Miss out on water meter and you're stuck on fixed charge
HOUSEHOLDERS who don't get a water meter installed on the first pass will be stuck with the fixed bill for three years.
Families living in a house with no water meter will be forced to pay up to €70 more in their water bills, under government plans.
But if households are not metered at the first attempt they face a long delay until they get another chance at having a meter installed, the Irish Independent has learned.
Water meter contractors who cannot find your stop-cock, or locate where your water supply comes into the house will move on – leaving your home on the assessed charge, which is more expensive than the metered bill.
These houses, known as "stepovers", will be returned to in three years' time in the second phase of the water-meter rollout. When water charges are introduced later this year, only a quarter to one-third of houses in the country will have a meter in place.
Although installing the meters is easier in estates and built-up areas, there will be cases where one house on a street won't get a meter, while the neighbouring homes will.
A number of engineering reasons are popping up for homeowners not being able to initially get meters installed.
A small number of homeowners have also objected to water meters being installed, so they, too, will be stuck on the assessed charge.
The contractors installing water meters have a quota to complete each day. Finding the water supply source can take up a lot of time and involve substantial roadworks, if it is not in the obvious place outside the front of the house.
In some cases, stopcocks are covered over by concrete, are located at the back of the house, or the supply is shared between a number of different houses.
Also, the distance from the main road to a house can be significant, with the location of the supply pipe not being obvious. Houses listed as "stepovers" will be returned to in the second phase of the rollout of water meters.
At the end of the first phase, about a quarter of all houses won't have a meter, because their water supply is shared or it's not possible to install a meter.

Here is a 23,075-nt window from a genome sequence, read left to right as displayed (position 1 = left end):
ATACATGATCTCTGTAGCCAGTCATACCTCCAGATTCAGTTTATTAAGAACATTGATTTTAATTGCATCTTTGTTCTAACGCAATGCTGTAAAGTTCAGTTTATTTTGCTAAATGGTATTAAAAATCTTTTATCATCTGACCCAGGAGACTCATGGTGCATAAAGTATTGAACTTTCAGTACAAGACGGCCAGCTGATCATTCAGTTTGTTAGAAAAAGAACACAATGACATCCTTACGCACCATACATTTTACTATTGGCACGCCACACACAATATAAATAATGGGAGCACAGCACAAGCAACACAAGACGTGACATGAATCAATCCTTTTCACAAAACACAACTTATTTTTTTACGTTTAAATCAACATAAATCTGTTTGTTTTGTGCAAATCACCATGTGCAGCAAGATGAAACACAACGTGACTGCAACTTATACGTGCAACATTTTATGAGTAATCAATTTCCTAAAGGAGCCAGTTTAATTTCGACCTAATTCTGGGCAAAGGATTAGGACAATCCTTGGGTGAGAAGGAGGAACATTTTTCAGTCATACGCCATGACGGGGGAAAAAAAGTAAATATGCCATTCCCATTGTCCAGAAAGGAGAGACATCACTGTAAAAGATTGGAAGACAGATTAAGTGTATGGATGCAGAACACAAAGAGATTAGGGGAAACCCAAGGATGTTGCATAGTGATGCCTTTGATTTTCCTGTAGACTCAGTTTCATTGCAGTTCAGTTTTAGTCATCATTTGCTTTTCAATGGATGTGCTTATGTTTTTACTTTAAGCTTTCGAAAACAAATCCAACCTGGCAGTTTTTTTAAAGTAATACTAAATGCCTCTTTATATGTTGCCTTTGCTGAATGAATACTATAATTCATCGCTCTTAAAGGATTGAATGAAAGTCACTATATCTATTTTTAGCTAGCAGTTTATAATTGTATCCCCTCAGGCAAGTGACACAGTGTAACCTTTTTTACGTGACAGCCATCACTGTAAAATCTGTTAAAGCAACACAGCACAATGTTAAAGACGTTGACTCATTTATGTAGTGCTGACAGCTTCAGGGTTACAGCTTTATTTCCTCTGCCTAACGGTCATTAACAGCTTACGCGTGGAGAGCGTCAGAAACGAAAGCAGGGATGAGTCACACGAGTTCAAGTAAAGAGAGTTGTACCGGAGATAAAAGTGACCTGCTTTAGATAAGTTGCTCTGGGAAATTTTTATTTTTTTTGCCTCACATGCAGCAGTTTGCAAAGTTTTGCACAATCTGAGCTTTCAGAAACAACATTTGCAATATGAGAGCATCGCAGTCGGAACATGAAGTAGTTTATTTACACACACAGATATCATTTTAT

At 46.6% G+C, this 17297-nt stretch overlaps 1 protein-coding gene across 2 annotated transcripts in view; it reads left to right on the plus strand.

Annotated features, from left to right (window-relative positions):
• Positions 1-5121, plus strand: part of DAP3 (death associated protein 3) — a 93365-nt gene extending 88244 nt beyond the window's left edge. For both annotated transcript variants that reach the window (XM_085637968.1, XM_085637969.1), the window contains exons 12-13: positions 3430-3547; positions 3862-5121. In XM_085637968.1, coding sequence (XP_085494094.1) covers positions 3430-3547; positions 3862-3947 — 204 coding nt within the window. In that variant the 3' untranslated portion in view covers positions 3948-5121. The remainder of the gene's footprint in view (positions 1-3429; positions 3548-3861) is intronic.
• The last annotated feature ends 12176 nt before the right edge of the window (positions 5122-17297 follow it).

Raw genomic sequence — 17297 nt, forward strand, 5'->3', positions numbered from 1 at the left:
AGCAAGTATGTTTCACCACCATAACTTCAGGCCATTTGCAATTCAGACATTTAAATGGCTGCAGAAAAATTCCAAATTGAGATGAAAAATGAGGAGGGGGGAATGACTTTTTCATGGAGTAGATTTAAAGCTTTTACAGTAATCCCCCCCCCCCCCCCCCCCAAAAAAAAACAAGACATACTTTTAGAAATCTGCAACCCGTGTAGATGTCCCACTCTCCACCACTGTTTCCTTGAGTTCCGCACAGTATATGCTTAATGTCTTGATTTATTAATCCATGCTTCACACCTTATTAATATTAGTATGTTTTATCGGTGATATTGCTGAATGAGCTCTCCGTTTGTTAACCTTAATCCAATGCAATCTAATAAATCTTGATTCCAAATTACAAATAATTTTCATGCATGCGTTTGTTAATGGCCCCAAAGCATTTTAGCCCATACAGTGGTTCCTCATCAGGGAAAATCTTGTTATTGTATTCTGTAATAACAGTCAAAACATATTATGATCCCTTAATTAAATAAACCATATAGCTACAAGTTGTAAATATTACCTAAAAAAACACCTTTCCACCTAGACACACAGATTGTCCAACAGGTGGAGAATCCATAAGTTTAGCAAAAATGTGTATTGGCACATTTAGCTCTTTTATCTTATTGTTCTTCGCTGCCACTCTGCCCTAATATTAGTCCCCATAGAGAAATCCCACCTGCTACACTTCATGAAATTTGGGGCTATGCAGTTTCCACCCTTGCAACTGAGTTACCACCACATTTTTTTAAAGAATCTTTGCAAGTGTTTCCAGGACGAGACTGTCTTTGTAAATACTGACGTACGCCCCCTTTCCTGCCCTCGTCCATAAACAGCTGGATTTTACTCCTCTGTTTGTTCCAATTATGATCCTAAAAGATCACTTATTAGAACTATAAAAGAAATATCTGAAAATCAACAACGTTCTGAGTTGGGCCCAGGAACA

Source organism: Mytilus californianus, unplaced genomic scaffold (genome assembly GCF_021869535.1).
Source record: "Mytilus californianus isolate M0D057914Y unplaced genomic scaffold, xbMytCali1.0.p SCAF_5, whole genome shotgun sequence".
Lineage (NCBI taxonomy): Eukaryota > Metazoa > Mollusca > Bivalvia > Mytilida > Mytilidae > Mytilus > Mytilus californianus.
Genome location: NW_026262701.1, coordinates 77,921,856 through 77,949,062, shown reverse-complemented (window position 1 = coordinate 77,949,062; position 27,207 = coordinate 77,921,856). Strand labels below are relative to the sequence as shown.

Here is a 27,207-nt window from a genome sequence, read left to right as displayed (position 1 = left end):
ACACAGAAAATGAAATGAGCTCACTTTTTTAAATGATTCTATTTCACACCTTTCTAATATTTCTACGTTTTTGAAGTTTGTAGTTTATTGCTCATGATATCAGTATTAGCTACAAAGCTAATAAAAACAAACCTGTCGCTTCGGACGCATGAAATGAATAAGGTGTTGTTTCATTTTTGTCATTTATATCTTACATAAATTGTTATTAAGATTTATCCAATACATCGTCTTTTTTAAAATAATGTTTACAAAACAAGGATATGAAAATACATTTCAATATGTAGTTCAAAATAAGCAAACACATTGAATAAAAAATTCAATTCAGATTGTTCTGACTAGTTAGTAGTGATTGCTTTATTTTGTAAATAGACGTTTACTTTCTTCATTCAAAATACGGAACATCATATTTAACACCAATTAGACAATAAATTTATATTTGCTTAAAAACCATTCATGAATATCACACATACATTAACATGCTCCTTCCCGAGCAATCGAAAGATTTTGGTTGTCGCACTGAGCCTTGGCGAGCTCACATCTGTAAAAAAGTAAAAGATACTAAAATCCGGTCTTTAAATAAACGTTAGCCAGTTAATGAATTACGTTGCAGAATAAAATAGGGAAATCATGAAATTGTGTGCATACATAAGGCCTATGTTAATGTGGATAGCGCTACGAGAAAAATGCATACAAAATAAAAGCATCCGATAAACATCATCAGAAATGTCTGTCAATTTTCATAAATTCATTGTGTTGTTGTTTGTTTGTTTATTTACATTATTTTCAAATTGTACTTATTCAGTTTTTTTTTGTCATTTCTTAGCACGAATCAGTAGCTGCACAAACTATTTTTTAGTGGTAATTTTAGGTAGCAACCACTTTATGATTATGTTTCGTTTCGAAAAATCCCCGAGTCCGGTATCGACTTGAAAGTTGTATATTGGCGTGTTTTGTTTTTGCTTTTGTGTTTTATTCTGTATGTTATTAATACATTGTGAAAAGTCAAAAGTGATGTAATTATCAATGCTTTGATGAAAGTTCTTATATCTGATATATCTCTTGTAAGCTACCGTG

Currently, 27,000 water meters are being installed every month with a speed-up of metering to be examined by the Government in the coming months.
Being on a meter allows a householder to reduce their consumption of water and cut their bill. Figures contained in a government document, obtained by the Irish Independent, show a family of four can expect to pay €248 a year in water charges.
Water conservation measures can, however, reduce this bill.
Without a meter, the same family of two adults and two children will pay a fixed bill depending on the type of house they live in:
* €213.20 in a terraced house.
* €266.50 in a semi-detached house.
* €319.90 in a detached house.
More than 400,000 water meters will be installed by the time water charges are introduced later this year. The lack of water meters is among the concerns expressed by the Labour Party in its acrimonious fight with Fine Gael over the announcement of water charges.
Tanaiste Eamon Gilmore also wants greater assistance in paying the bills for those on low incomes, including pensioners and those on social welfare benefits.
Now Fine Gael is telling Labour to come up with ways to provide relief from water charges for people on low incomes from Minister Joan Burton's social welfare budget.
Ms Burton's department didn't want to introduce another payment, as it was concerned about the creation of a new benefit that a family would lose if an unemployed worker got a job.
But Fine Gael figures say if Labour wants to provide additional relief, then their own ministers will have to come up with the funds.